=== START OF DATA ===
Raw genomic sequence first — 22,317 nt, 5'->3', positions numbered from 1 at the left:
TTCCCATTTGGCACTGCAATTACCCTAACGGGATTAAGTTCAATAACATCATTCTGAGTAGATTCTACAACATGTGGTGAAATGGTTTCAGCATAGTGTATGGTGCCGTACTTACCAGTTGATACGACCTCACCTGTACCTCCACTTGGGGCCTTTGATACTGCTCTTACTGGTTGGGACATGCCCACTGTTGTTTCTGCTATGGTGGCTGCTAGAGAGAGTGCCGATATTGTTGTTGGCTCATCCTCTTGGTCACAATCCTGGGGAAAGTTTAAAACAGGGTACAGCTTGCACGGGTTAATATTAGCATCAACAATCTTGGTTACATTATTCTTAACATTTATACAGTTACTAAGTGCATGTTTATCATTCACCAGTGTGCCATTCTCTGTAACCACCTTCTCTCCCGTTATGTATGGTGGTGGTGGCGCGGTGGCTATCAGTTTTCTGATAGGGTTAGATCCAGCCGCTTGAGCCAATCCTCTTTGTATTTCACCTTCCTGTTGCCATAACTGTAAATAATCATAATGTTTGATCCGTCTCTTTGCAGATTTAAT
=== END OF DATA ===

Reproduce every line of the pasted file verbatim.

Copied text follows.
Raw genomic sequence first — 22,317 nt, 5'->3', positions numbered from 1 at the left:
TTCCCATTTGGCACTGCAATTACCCTAACGGGATTAAGTTCAATAACATCATTCTGAGTAGATTCTACAACATGTGGTGAAATGGTTTCAGCATAGTGTATGGTGCCGTACTTACCAGTTGATACGACCTCACCTGTACCTCCACTTGGGGCCTTTGATACTGCTCTTACTGGTTGGGACATGCCCACTGTTGTTTCTGCTATGGTGGCTGCTAGAGAGAGTGCCGATATTGTTGTTGGCTCATCCTCTTGGTCACAATCCTGGGGAAAGTTTAAAACAGGGTACAGCTTGCACGGGTTAATATTAGCATCAACAATCTTGGTTACATTATTCTTAACATTTATACAGTTACTAAGTGCATGTTTATCATTCACCAGTGTGCCATTCTCTGTAACCACCTTCTCTCCCGTTATGTATGGTGGTGGTGGCGCGGTGGCTATCAGTTTTCTGATAGGGTTAGATCCAGCCGCTTGAGCCAATCCTCTTTGTATTTCACCTTCCTGTTGCCATAACTGTAAATAATCATAATGTTTGATCCGTCTCTTTGCAGATTTAAT